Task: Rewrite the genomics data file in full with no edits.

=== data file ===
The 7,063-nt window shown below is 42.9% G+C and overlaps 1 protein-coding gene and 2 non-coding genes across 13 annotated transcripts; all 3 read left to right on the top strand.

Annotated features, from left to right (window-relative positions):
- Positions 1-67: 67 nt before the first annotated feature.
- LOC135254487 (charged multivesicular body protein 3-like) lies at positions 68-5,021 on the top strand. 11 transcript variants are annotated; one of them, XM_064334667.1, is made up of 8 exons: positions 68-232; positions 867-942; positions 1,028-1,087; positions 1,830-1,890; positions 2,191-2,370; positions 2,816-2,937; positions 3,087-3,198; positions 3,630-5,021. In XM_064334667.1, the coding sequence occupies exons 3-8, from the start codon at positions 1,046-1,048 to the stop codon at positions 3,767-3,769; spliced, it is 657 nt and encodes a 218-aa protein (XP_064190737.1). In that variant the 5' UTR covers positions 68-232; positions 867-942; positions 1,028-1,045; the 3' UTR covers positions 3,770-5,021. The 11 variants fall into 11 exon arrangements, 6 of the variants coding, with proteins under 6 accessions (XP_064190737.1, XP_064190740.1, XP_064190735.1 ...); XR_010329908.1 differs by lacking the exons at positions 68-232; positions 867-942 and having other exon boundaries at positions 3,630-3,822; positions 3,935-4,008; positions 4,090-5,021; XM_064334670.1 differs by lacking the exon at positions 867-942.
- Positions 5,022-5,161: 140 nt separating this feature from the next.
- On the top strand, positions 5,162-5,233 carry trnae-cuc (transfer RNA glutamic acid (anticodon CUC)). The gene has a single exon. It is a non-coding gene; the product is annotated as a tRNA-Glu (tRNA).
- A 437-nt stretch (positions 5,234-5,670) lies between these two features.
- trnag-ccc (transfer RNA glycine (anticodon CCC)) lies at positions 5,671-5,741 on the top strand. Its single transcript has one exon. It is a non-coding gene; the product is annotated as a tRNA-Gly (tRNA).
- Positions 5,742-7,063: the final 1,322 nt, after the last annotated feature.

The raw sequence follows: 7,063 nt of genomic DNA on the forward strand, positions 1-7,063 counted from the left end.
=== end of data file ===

The 7,063-nt window shown below is 42.9% G+C and overlaps 1 protein-coding gene and 2 non-coding genes across 13 annotated transcripts; all 3 read left to right on the top strand.

Annotated features, from left to right (window-relative positions):
- Positions 1-67: 67 nt before the first annotated feature.
- LOC135254487 (charged multivesicular body protein 3-like) lies at positions 68-5,021 on the top strand. 11 transcript variants are annotated; one of them, XM_064334667.1, is made up of 8 exons: positions 68-232; positions 867-942; positions 1,028-1,087; positions 1,830-1,890; positions 2,191-2,370; positions 2,816-2,937; positions 3,087-3,198; positions 3,630-5,021. In XM_064334667.1, the coding sequence occupies exons 3-8, from the start codon at positions 1,046-1,048 to the stop codon at positions 3,767-3,769; spliced, it is 657 nt and encodes a 218-aa protein (XP_064190737.1). In that variant the 5' UTR covers positions 68-232; positions 867-942; positions 1,028-1,045; the 3' UTR covers positions 3,770-5,021. The 11 variants fall into 11 exon arrangements, 6 of the variants coding, with proteins under 6 accessions (XP_064190737.1, XP_064190740.1, XP_064190735.1 ...); XR_010329908.1 differs by lacking the exons at positions 68-232; positions 867-942 and having other exon boundaries at positions 3,630-3,822; positions 3,935-4,008; positions 4,090-5,021; XM_064334670.1 differs by lacking the exon at positions 867-942.
- Positions 5,022-5,161: 140 nt separating this feature from the next.
- On the top strand, positions 5,162-5,233 carry trnae-cuc (transfer RNA glutamic acid (anticodon CUC)). The gene has a single exon. It is a non-coding gene; the product is annotated as a tRNA-Glu (tRNA).
- A 437-nt stretch (positions 5,234-5,670) lies between these two features.
- trnag-ccc (transfer RNA glycine (anticodon CCC)) lies at positions 5,671-5,741 on the top strand. Its single transcript has one exon. It is a non-coding gene; the product is annotated as a tRNA-Gly (tRNA).
- Positions 5,742-7,063: the final 1,322 nt, after the last annotated feature.

The raw sequence follows: 7,063 nt of genomic DNA on the forward strand, positions 1-7,063 counted from the left end.